Press Release: Somalia faces severe water crisis as drought looms


Issued: January 28, 2011

NAIROBI, January 28 – Somalia is facing a severe water shortage following failure of the short rains also known as Deyr, heightening fears of deepening humanitarian crisis in coming months, a new report shows.

Seasonal analysis by the Food Security and Nutrition Analysis unit (FSNAU), managed by the Food and Agriculture Organization (FAO) in Somalia, in collaboration with FEWSNET, indicates that the failure of short rain season dwindled water sources for both human and livestock in most areas, leading to crop failure and subsequent increase in prices of water and local cereals.

“Although poor rains are a normal part of the climatic seasonal pattern in Somalia, and are experienced, on average, every 5 years, when the population is already dealing with other shocks such as conflict, displacement, limited access to basic services and limited opportunities for income, even one poor rainy season is enough to put a poor household into crisis,” said Grainne Moloney, FSNAU’s Chief Technical Advisor.

Most agro-pastoral areas in southern Somalia traditionally rely on rainfall for subsistence farming and survive from one harvest to another increasing their vulnerability to unpredictable weather. Moloney said there is need for interventions focused on helping farmers mitigate erratic weather and to reduce their vulnerability. The report also highlights dramatic increases in local cereal prices, up to 80 percent especially in Southern regions of Somalia, where large scale crop failure was reported as a result of failed rains. Sorghum and maize are preferred choice of food for poor households and the internally displaced population. Farmers and traders are also reportedly hoarding cereal in anticipation of food shortages, hurting the poor most.

Findings also indicate increased malnutrition levels in southern regions, especially in Juba and Gedo due to a combination of lack of clean water-leading to diarrhoea-and reduced access to milk as livestock migrate in search of water and pasture. Children below 5 years are normally the first group affected when food is reduced at the household level. One in four children in southern Somalia are acutely malnourished.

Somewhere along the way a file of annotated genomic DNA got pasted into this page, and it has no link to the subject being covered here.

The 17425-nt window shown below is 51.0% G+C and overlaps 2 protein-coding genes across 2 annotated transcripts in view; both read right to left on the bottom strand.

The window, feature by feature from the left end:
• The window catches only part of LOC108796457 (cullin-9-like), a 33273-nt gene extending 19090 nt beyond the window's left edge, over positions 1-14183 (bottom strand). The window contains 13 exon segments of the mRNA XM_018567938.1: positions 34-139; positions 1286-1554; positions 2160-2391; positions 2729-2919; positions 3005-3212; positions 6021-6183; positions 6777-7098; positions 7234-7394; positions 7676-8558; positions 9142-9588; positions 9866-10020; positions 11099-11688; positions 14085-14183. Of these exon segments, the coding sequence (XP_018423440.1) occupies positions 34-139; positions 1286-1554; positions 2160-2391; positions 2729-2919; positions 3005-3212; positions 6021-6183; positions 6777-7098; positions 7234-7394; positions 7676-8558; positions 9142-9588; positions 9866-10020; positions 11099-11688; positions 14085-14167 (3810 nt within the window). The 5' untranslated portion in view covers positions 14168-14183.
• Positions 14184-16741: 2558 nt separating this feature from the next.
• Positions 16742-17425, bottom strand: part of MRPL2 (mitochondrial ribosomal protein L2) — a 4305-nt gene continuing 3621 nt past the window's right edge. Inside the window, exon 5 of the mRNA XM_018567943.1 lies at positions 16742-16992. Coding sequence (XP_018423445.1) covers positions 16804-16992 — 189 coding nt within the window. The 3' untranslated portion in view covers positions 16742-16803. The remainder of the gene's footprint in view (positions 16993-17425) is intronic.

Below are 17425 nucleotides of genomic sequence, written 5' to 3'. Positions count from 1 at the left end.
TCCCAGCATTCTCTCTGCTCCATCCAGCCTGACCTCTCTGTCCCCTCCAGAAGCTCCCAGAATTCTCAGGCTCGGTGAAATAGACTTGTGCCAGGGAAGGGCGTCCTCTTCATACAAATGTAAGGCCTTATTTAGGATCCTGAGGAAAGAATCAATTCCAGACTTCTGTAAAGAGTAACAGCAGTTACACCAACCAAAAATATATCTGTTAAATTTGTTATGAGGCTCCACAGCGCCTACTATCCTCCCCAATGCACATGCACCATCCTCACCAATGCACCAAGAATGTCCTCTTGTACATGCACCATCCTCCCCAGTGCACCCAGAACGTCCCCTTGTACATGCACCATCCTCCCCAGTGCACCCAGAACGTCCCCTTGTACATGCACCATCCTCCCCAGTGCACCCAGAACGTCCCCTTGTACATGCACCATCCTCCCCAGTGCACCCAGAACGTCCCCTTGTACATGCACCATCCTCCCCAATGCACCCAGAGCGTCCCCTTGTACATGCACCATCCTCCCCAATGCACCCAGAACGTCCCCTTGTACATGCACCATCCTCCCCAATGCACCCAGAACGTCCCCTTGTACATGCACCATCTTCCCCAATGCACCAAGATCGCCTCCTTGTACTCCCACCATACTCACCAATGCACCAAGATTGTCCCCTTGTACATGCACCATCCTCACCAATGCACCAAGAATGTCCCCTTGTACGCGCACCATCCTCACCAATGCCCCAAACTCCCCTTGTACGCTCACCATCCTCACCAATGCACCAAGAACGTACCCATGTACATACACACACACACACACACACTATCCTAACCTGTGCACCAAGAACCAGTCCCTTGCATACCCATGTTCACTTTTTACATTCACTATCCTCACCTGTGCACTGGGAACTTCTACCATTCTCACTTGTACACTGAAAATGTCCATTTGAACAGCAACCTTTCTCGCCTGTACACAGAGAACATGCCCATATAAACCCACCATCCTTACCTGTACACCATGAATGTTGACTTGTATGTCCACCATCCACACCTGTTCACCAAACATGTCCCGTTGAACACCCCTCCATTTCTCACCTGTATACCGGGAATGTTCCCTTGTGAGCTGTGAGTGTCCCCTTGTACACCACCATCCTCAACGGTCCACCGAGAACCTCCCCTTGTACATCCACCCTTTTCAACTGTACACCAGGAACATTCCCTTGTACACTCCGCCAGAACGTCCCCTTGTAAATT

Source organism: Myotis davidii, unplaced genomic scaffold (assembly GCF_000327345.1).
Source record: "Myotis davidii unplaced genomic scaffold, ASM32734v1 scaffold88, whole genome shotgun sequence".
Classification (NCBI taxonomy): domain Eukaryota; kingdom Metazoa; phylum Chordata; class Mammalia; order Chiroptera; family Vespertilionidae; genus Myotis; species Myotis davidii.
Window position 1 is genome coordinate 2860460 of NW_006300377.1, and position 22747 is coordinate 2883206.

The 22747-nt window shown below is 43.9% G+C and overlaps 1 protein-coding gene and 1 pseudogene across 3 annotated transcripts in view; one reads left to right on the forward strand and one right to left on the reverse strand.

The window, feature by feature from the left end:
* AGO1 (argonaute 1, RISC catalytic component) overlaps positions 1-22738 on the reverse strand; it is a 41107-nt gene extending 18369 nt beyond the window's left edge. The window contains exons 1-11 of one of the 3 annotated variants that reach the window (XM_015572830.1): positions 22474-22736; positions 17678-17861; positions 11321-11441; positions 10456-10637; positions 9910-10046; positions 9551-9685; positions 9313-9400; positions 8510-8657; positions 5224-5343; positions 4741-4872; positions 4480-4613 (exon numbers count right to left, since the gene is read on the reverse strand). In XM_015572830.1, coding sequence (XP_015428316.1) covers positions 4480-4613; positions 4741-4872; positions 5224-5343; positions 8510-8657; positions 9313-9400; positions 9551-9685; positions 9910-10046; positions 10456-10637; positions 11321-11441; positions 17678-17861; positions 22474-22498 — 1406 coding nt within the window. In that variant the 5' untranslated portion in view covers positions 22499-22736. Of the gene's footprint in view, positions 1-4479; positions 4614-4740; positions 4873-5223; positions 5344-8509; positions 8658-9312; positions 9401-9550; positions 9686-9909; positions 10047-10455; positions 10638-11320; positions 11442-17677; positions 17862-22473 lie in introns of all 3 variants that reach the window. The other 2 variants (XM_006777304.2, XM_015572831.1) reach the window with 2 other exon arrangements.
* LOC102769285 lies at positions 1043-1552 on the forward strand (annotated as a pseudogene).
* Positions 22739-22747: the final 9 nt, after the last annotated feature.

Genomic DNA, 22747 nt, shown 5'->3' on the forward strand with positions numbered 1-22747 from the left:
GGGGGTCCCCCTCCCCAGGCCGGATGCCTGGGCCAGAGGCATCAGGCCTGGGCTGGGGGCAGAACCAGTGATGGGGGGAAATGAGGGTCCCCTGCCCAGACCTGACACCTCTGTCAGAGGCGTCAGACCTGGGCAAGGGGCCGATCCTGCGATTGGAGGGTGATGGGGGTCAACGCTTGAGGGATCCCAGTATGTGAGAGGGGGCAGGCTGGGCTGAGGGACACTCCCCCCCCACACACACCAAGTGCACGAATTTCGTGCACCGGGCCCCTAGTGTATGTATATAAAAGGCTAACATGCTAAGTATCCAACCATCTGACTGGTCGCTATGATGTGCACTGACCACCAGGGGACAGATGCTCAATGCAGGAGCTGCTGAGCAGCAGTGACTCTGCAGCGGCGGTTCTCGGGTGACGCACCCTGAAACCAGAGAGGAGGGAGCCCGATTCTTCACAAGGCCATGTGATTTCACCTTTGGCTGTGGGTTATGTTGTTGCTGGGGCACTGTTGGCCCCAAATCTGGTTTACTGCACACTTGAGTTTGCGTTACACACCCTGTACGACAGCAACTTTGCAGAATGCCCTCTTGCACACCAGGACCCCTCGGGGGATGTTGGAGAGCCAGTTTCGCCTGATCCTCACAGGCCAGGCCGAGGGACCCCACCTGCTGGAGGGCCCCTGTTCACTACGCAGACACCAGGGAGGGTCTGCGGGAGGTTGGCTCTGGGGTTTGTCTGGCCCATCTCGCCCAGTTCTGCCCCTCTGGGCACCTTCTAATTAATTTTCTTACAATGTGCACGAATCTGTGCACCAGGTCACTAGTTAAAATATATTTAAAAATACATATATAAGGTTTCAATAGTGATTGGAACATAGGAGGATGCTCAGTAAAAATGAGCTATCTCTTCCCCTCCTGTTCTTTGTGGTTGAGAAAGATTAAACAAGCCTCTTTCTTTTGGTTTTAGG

“Of great concern, is the deterioration of the nutritional status in the IDP population in Afgoye, outside Mogadishu, where the highest levels of acute malnutrition have been recorded since the establishment of the IDP settlements in early 2007,” she said.

The deterioration to 21% from 15%, of the number of acutely malnourished children, in the last six months, is due to the limited opportunities for income and limited agricultural labour. These levels of malnutrition are among the highest in the world.

According to the report, the number of people in need of emergency humanitarian assistance has increased by 20 percent to 2.4 million due to continued civil insecurity and displacement and food insecurity partly due to poor rains. This represents 32 percent of Somalia’s 7.5 million people. The UN estimates that there are 1.46 million IDPs in Somalia where there has not been a functioning government for two decades.

“It is crucial to note that some households in Lower Shabelle and Bay still have carryover cereal stock from the bumper harvest of the last Gu season (April-June 2010) which was characterised by good rains,” said Moloney adding, “In fact, the annual crop production for 2010, combining the two seasons, is at average levels.”

In 2010, Somalia exported 4.2 million animals, highest export volume ever recorded, through the seaports of Berbera and Bossaso. This comes after Saudi Arabia lifted a ban on the import of livestock from Somalia in 2009 imposed nine years earlier to prevent the spread of diseases. But the sector remains most threatened by the water crisis given the high water and fodder requirements for cattle and sheep. Cattle and sheep pastoralists are predominantly found in central regions and Juba regions where livestock deaths are already being recorded. Livestock had benefited from the Gu season and had started calving at the beginning of the Deyr, however now herders are culling the calves to save the mothers and milk production has significantly reduced. Camel and goat pastoralists in Juba, Gedo, Central and Northern regions are also affected but are able to migrate. Body conditions of goats are deteriorating rapidly. Cattle markets in Juba regions have collapsed following plummeting prices as herders frantically move to dispose their stocks.

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